I’ve always passed by Porto on route to some place else further North, with the (silent) promise to myself that one day I had to stop at this 12th Century city and explore it properly. But, somehow, I never did. Until now. When we decided to attend Fantasporto, I knew I couldn’t (once more) not set aside some time to explore the city.
If we were asked to sum up our first impressions of Porto into postcard perfect images, this would be our top four. What are yours?
The Weight Of The City
Maybe it’s my literary side, but I tend to see cities as people. It’s really easy to pinpoint one or two characteristics of a city that could describe a person. There’s a masculine sense to Porto, and it stands tall and firm, unshaken by other’s opinions or influences, it is what it is. All its History, color, architecture is right there for you to explore, without the need to dig deeper or to find hidden treasures around every corner. We decided to walk up from the Campanhã train station, and the minute we reached the Cathedral we were overwhelmed.
The Famous “Francesinha”
Usually, our travels don’t revolve around food (then again, they do revolve around culture and sometimes food makes up for a great part of it). But before we left, as I was reading about the city, one word constantly popped up: “francesinha”. I had read and heard a lot about them but never tried one before. I remember saying that I didn’t have to go to Porto to have one, but everyone insisted that it wouldn’t taste as great as it did in Porto. They claimed the sauce was the pièce de résistance. Immediately upon arrival, I sent out a tweet and we were flooded with more options than we could explore in, barely, three days (unless that’s what we would have for lunch and dinner). On our last night, we (finally!) had one at Lado B, a cafe near the coliseum (right next door to the famous, and constantly crowded, Café Santiago) that claims to have the best “francesinha” in the world! (I don’t know if it’s the best, but it’s damn good). And on the plus side, they also serve a vegetarian option.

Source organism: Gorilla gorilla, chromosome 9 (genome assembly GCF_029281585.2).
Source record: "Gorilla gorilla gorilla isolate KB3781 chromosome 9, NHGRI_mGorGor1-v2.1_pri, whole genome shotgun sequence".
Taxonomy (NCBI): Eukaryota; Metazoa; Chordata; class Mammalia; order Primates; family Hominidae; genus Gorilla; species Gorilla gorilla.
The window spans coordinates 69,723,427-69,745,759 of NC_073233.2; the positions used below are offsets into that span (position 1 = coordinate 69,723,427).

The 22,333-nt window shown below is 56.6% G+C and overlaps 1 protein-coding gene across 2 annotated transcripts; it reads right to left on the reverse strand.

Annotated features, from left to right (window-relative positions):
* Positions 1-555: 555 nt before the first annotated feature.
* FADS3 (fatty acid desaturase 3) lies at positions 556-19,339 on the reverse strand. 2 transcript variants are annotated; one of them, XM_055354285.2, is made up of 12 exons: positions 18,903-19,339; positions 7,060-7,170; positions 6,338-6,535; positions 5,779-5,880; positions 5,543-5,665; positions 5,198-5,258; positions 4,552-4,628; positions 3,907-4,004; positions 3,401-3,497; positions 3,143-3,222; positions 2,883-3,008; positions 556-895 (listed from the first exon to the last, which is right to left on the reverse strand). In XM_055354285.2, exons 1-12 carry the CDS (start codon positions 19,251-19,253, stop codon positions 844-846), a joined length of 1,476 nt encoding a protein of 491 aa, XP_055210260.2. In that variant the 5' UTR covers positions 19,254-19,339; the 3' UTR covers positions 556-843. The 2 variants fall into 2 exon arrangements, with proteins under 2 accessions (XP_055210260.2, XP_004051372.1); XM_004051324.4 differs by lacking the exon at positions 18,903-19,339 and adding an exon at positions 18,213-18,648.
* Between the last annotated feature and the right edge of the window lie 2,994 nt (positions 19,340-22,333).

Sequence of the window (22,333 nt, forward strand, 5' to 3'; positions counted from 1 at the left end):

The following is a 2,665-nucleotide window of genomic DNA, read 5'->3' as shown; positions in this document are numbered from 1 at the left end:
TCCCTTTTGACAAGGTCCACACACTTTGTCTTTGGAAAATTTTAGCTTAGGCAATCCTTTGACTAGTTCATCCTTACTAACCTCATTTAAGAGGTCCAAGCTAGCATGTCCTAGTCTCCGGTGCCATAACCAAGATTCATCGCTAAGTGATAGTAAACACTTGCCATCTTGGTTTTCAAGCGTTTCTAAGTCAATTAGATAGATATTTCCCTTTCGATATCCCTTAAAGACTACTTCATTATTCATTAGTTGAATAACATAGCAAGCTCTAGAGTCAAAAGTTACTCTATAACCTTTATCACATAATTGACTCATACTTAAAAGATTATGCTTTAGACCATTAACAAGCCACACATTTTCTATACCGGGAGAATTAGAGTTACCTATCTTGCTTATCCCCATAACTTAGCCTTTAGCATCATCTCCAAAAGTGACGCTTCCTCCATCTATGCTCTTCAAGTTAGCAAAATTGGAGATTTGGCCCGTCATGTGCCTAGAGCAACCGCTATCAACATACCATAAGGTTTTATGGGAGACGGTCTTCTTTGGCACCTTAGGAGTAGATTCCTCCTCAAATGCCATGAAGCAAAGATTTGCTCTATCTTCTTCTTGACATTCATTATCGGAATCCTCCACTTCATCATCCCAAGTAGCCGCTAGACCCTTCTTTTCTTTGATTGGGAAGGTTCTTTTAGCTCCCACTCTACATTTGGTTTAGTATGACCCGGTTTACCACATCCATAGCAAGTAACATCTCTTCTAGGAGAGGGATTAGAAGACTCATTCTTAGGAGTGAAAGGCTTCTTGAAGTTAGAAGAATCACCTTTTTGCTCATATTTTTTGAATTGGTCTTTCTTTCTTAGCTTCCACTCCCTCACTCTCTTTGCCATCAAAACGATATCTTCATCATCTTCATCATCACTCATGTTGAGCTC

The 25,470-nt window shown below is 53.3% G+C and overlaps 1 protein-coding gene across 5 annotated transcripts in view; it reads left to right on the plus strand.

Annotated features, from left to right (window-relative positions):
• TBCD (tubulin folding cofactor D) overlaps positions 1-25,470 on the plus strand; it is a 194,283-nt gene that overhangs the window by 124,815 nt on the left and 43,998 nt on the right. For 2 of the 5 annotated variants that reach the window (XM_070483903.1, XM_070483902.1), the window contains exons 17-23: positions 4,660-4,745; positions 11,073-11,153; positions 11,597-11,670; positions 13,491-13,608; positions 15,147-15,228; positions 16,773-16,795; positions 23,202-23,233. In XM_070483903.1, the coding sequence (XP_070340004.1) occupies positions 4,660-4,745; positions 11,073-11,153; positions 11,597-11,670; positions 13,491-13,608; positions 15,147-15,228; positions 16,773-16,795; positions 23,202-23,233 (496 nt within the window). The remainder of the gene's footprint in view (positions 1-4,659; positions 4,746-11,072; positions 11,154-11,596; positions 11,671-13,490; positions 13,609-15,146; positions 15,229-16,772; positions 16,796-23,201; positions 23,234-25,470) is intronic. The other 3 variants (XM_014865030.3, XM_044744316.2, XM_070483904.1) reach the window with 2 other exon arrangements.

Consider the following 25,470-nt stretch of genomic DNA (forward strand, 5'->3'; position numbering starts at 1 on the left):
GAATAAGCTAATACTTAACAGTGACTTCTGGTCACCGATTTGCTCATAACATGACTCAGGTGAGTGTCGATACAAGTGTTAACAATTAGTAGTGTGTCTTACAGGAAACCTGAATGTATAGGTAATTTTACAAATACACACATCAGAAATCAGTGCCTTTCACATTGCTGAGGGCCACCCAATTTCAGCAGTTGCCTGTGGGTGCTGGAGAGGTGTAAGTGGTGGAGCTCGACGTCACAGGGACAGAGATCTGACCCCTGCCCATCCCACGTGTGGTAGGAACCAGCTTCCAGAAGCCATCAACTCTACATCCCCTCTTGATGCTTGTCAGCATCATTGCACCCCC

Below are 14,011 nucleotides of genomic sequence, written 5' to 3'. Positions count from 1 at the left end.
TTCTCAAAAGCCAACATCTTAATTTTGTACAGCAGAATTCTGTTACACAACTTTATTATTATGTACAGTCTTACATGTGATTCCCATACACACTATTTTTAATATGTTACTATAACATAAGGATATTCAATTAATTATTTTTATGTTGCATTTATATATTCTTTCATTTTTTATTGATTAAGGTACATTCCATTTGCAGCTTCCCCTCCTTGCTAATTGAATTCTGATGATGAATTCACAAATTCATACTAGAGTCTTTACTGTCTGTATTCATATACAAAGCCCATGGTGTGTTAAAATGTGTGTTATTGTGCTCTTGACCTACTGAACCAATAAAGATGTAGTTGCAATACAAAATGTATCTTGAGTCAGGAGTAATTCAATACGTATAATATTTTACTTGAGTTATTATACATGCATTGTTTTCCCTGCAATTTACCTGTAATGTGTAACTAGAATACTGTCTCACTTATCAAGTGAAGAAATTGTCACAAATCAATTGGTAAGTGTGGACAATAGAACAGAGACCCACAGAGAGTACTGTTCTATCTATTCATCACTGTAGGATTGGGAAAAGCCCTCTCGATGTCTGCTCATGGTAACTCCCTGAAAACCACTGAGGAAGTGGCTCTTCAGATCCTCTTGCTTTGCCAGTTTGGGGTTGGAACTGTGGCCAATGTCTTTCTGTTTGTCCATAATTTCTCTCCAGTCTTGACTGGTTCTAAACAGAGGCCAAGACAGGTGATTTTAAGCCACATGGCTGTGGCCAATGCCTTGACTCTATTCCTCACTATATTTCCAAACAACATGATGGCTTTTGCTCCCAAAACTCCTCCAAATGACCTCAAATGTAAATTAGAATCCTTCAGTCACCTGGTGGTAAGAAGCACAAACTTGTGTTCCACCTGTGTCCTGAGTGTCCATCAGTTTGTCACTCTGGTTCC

Before we left, friends and family advised us to dress for the extreme cold and for the rain. We checked the weather in advance and all we saw was the sunshine and average temperatures of 22°C for that week. Either something was wrong with this forecast, or Porto was dying to meet us. I’d rather think it was the last option, just because the day after we left the weather turned gray, cold and foggy (as it’s usual around this time of year, between Winter and Spring). While we were there, despite the predictable temperature drops early in the morning and later in the evening, there was nothing but the sunshine and blue sky every day. Trust me, it was harder to leave Porto behind like that.
UNESCO World Heritage Site since 1996, Porto’s historic center is, what we humbly call, a live Art History lesson. This is where our geek side bursts out in awe of every single detail we would stumble upon around the city. My ultimate favorite were the two architecture periods, side by side: the Mannerism transitioning into early Baroque of the Carmelitas Church and the late Baroque transitioning into the Rococo style of the Carmo Church.
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